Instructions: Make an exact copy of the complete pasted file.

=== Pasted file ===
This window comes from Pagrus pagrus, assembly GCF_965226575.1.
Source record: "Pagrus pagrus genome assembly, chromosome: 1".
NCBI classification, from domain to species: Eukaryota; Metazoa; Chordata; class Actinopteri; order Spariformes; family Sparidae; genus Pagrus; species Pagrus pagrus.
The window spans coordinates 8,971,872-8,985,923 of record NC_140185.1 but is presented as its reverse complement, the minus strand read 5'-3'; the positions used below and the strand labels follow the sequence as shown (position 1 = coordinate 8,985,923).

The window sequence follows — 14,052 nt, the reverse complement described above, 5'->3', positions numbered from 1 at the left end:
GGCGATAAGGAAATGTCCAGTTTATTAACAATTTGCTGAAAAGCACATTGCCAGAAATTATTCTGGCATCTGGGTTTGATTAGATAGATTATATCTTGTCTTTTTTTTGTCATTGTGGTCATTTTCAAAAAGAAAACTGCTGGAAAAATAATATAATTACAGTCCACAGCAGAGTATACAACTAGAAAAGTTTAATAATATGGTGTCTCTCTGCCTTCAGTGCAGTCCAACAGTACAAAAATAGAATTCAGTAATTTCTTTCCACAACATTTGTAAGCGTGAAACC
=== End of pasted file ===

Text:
This window comes from Pagrus pagrus, assembly GCF_965226575.1.
Source record: "Pagrus pagrus genome assembly, chromosome: 1".
NCBI classification, from domain to species: Eukaryota; Metazoa; Chordata; class Actinopteri; order Spariformes; family Sparidae; genus Pagrus; species Pagrus pagrus.
The window spans coordinates 8,971,872-8,985,923 of record NC_140185.1 but is presented as its reverse complement, the minus strand read 5'-3'; the positions used below and the strand labels follow the sequence as shown (position 1 = coordinate 8,985,923).

The window sequence follows — 14,052 nt, the reverse complement described above, 5'->3', positions numbered from 1 at the left end:
GGCGATAAGGAAATGTCCAGTTTATTAACAATTTGCTGAAAAGCACATTGCCAGAAATTATTCTGGCATCTGGGTTTGATTAGATAGATTATATCTTGTCTTTTTTTTGTCATTGTGGTCATTTTCAAAAAGAAAACTGCTGGAAAAATAATATAATTACAGTCCACAGCAGAGTATACAACTAGAAAAGTTTAATAATATGGTGTCTCTCTGCCTTCAGTGCAGTCCAACAGTACAAAAATAGAATTCAGTAATTTCTTTCCACAACATTTGTAAGCGTGAAACC